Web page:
- for Class IIa medical devices – USD 470;
- for Class IIb medical devices – USD 470;
- for Class III medical devices – USD 600.
At the same time, for other types of medical devices, the annual fees remain unchanged, namely:
- for non-sterile Class I medical devices without a measuring function – USD 90;
- for sterile Class I medical devices, or ones having a measuring function – USD 630;
- for Class IV in-house in vitro diagnostic medical devices – n/a.
- for all other in vitro diagnostic medical devices – USD 680.
When considering the eligibility of the particular device to the aforementioned annual charge reduction, the authority will consider the Prostheses List (PL) dated April 8, 2020. In particular, the ARTG inclusion number would be used to identify the eligible devices. The TGA also recommends all interested parties to check whether the ARTG inclusion number is correct and inform the agency accordingly if any correction needed.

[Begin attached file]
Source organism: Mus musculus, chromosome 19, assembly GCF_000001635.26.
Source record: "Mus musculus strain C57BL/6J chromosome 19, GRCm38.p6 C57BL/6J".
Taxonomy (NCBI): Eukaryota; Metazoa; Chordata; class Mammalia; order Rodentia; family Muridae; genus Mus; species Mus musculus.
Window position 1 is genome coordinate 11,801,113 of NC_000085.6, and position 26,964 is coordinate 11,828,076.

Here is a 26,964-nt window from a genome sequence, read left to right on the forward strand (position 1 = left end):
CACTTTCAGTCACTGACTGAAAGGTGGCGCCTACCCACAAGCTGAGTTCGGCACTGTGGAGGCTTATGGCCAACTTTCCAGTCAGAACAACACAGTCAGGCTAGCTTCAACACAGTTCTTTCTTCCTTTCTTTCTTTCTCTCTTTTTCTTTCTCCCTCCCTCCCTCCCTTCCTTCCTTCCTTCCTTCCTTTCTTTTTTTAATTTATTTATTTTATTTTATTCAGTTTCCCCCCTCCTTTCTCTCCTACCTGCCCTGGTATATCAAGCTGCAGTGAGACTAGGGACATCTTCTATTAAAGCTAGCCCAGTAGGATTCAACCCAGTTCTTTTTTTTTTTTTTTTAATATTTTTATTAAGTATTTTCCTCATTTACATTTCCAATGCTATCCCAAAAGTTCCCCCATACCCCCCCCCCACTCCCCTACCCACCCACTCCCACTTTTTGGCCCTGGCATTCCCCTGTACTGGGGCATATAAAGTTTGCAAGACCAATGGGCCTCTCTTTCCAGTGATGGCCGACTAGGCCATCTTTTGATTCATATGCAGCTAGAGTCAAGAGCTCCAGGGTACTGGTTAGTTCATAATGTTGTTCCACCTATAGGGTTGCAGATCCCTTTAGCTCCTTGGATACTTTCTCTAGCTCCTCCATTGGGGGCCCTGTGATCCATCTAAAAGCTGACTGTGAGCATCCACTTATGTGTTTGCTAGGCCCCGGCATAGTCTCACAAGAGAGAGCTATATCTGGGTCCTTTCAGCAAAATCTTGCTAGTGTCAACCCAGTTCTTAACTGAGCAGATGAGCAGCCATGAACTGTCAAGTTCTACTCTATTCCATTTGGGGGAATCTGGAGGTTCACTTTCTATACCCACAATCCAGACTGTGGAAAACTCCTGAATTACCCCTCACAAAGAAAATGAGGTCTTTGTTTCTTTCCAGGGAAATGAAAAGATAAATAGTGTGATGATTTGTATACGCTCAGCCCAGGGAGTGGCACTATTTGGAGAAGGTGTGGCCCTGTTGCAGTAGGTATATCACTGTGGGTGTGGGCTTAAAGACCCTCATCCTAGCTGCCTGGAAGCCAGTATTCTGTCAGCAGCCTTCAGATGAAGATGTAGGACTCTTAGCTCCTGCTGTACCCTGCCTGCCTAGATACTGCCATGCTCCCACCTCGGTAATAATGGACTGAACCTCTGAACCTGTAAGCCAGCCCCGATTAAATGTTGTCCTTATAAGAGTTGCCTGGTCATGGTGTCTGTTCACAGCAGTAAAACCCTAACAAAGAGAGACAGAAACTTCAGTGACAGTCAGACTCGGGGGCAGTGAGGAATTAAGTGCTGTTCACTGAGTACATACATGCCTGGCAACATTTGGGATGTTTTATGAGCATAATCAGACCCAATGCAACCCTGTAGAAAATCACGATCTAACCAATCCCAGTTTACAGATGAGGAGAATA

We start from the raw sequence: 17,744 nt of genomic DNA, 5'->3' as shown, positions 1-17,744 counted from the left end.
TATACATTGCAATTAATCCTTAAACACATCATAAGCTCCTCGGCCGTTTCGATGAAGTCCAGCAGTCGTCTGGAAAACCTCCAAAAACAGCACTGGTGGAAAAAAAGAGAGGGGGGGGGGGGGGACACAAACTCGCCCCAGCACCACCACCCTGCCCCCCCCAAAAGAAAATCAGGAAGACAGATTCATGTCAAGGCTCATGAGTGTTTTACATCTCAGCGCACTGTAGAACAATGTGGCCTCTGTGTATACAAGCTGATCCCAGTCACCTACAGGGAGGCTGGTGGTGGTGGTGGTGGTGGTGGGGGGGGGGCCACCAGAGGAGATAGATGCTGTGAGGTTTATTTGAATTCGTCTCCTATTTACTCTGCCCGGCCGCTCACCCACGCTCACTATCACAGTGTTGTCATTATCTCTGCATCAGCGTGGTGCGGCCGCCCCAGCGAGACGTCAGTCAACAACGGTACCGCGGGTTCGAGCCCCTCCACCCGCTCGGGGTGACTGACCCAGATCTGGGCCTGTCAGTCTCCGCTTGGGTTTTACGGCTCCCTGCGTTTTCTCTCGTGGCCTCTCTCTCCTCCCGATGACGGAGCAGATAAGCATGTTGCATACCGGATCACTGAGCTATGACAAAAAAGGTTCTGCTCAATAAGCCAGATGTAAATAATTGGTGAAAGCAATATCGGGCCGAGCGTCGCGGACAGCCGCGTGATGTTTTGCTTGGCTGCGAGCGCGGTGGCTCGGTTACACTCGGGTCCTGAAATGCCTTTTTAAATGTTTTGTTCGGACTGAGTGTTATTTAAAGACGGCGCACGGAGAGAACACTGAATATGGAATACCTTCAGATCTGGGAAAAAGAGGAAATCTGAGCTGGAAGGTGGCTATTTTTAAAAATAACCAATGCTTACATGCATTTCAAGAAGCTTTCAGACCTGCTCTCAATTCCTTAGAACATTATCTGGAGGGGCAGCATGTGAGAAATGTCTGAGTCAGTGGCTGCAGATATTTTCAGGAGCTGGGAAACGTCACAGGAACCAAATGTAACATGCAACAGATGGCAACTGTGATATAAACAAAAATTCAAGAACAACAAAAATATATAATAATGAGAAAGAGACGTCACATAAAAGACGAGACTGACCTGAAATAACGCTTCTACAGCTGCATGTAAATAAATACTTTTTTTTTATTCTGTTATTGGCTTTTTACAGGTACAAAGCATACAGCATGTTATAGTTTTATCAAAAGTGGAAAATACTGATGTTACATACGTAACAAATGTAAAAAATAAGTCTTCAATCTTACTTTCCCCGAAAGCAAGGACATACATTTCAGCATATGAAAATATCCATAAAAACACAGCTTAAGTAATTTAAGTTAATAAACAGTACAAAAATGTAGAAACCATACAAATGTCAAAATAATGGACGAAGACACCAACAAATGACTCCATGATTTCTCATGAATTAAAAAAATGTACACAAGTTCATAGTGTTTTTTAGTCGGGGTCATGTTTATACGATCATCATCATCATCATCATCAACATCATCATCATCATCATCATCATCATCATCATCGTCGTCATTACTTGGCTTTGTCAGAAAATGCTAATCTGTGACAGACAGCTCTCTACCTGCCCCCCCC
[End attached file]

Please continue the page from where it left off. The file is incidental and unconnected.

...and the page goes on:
The annual charge reduction should be also applied for the whole ARTG entry that includes several medical devices providing that at least one of such devices is included in the Prosthesis List.
All parties involved will receive new invoices in August, and such invoices would already include the amended annual charges. However, it is important to mention that the reduced annual charges are applicable only for the 2020-21 financial year.
According to the appropriate TGA guidelines, no actions need to be performed by any party intending to apply for charge reduction since it would be implemented automatically by the authority in the way and under the conditions described hereabove. This depends on the ARTG inclusion code assigned to the particular medical device in question.
Australian Therapeutic Goods (Charges) Regulations